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Is your outside AC unit making a strange noise? That’s a cause for concern.
Fortunately, you can get a good idea of what kind of problem your AC has based on the type of sound that it’s making.
In this article, I’ll go over what you should do if your outside AC unit is making a noise.
I’ll also go over all of the different types of sounds that an AC unit makes—so you can figure out what’s wrong with your AC no matter what type of noise it’s making.
Outside AC is making a loud noise and not cooling
If your outside AC unit is making a loud noise and not cooling, then it likely has a compressor, condenser fan, capacitor, or contactor issue.
In order to properly diagnose the issue, you’ll need to pinpoint the origin and type of sound.
For example, if you hear a grinding noise coming from the inside of the AC unit, then it’s likely the compressor that’s gone bad.
Or if you hear a buzzing noise coming from the AC’s electrical panel, then it’s likely the contactor that’s not working.
In any case, I recommend going through my list of the different types of noises that an AC unit makes to diagnose the issue.
Outside AC is making a loud noise and the fan is not spinning
If your outside AC unit is making a loud noise and its fan is not spinning, there’s a good chance that the condenser fan motor is bad or it has a bad capacitor.
I recommend testing the condenser fan capacitor first to see if it’s bad.
Most AC units have a dual-run capacitor—two capacitors in a single component.
You’ll need to remove the wires from the dual run capacitor and test the capacitance between the fan and common terminals.
If the capacitor’s farad rating is out of range of its specification, the capacitor needs to be replaced.
If the capacitor isn’t the issue, then the fan motor may need to be replaced.
If you’re unsure, I recommend getting an HVAC professional to check out your AC unit.
Outside AC is making a buzzing noise every few minutes
If your outside AC unit is making a buzzing noise every few minutes, then it’s most likely the compressor overheating.
When a compressor overheats, its thermal overload trips to prevent the compressor from running.
After the compressor cools off, the thermal overload resets, then the compressor tries to start again.
The buzzing that you hear every few minutes is the compressor trying to start when the thermal overload resets. When the compressor fails to start, the thermal overload trips.
So why doesn’t the compressor start up?
It could be due to one of these things:
- Bad capacitor (most common)
- Refrigerant leak
- Loose electrical connection
- Bad electrical supply
- Bad windings in the compressor
I recommend testing the compressor’s capacitor first—that’s the most common culprit. If the capacitor is bad, swap it out for a new one and your unit should start cooling your home again.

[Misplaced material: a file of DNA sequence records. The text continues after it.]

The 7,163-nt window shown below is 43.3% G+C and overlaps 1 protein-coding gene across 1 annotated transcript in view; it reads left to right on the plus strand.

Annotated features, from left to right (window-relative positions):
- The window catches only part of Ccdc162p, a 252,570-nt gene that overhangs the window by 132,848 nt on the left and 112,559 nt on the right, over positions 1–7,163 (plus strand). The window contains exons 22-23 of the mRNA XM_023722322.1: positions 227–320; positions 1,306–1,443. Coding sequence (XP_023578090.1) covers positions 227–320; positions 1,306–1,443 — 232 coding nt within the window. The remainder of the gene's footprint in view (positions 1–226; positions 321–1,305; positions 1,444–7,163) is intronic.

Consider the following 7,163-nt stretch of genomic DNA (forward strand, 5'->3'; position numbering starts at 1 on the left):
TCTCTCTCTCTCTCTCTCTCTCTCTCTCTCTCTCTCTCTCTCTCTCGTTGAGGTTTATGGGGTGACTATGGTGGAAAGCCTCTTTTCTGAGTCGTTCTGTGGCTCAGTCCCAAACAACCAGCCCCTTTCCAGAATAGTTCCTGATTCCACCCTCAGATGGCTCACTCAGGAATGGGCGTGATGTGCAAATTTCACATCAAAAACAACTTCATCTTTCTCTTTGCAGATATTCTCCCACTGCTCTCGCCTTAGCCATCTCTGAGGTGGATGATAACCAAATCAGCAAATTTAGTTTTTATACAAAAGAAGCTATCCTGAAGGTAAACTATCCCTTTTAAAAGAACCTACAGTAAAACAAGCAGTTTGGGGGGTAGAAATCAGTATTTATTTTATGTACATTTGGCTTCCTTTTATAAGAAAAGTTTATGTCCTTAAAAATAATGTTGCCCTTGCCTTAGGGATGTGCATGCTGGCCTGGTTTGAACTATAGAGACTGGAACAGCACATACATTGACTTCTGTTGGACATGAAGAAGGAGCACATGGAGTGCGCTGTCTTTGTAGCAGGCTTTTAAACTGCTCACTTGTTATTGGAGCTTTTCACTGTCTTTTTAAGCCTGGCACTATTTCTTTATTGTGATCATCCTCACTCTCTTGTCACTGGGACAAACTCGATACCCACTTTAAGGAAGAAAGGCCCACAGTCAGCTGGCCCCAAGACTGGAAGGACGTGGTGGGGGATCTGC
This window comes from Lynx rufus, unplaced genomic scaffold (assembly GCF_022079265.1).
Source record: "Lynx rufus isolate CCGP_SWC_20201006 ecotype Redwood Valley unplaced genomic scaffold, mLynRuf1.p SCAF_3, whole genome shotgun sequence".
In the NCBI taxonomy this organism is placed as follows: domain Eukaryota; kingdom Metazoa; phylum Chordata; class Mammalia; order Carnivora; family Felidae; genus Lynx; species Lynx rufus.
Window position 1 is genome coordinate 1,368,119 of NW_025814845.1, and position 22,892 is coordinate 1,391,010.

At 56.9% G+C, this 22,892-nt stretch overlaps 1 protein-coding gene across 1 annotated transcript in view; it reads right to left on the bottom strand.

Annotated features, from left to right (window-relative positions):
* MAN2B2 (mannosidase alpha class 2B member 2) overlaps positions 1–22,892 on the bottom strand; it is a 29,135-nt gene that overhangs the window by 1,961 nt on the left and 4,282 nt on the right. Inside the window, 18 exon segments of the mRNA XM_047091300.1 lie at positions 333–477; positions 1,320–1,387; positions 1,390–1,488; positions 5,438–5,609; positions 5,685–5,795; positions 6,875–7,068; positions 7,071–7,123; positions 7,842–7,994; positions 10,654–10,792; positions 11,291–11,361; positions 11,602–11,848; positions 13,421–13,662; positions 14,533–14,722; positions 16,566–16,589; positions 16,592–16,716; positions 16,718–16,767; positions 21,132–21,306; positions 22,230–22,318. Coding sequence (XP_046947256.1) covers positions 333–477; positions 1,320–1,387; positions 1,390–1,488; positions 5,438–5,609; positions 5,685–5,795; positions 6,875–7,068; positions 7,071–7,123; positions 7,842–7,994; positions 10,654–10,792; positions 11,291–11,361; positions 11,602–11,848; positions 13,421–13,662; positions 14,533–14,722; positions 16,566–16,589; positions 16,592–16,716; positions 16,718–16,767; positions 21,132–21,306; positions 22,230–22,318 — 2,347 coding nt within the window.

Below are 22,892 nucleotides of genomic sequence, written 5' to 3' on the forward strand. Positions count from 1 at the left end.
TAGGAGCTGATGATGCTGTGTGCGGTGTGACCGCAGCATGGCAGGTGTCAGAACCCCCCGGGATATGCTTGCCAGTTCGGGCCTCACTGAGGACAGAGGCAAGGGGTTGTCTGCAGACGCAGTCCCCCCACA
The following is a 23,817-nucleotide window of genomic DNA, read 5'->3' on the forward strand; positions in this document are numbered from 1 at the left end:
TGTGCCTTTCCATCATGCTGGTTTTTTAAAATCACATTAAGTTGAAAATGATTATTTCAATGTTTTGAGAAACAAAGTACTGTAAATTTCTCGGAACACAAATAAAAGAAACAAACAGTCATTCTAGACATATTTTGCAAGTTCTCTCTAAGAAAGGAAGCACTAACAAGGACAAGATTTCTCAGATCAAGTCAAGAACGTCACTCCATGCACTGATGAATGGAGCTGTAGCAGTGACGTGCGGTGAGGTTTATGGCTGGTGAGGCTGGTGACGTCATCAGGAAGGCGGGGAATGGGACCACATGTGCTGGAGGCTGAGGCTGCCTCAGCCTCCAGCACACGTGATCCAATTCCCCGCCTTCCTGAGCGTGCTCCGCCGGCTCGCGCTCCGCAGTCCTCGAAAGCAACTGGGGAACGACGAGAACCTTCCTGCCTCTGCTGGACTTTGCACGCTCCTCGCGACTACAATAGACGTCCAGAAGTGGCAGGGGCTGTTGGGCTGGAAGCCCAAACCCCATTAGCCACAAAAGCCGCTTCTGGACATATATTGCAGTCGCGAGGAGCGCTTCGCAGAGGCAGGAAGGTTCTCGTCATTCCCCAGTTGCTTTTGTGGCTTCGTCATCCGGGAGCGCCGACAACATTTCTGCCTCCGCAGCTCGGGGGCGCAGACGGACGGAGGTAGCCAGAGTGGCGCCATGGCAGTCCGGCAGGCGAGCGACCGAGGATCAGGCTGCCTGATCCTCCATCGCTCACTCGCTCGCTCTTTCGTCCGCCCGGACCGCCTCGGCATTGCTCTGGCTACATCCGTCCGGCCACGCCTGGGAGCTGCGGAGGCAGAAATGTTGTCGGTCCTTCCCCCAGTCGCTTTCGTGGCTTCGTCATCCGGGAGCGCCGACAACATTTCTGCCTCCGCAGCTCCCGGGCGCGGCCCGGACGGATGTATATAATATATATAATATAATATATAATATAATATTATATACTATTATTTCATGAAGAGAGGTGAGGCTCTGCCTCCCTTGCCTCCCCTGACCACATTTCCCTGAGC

If the capacitor isn’t the problem, then it could be any of the other things I mentioned above.
At that point, I recommend calling an HVAC professional to find the issue because it could be a difficult one to diagnose and repair.
Outside AC is making a loud noise when turning on
An outside AC unit that makes a loud noise when turning on is usually not a cause for concern.
Most AC units are quite loud when they turn on—even if there is nothing wrong with it.
If your AC unit has a scroll compressor, it will be even louder than other units.
Scroll compressors are notoriously loud, especially when starting up.
That doesn’t mean that there’s anything wrong with it, scroll compressors are just plain loud.
If your AC continues to make a loud noise while it runs, then that’s a cause for concern.
Check out my list of the types of AC unit noises to figure out what’s causing the issue.
List of the different types of noises that an outside AC unit makes
The noise that your AC unit is making gives you a good indication of what the problem is.
Here’s a list of all the different types of noises that an AC unit makes:
- Banging noise
- Grinding noise
- Buzzing noise
- Clicking, clanking, or rattling noise
- Screeching or squealing noise
- Hissing noise
I’ll go over them below.
A banging noise from your AC indicates a large loose component such as the compressor or condenser fan.
If you hear a banging noise from your AC, you’ll need to figure out where the sound is coming from before addressing the problem.
If the compressor is making a banging noise, then its bolts may have come loose from the bottom of the unit.
A compressor may also make a banging noise if its isolation foot is damaged or worn out. The isolation foot is a piece of rubber that sits between the compressor and the bottom of the AC unit.
So if the isolation foot gets worn out, the compressor may make a noise as it makes contact with the bottom of the unit.
Another cause of a banging noise from an AC unit is the condenser fan. If the condenser fan blade breaks or becomes unbalanced, then the condenser fan will make a banging noise when it runs.
If your condenser fan blade is unbalanced or broken, it will need to be repaired or replaced.
A loud grinding noise from your AC unit is almost always the compressor.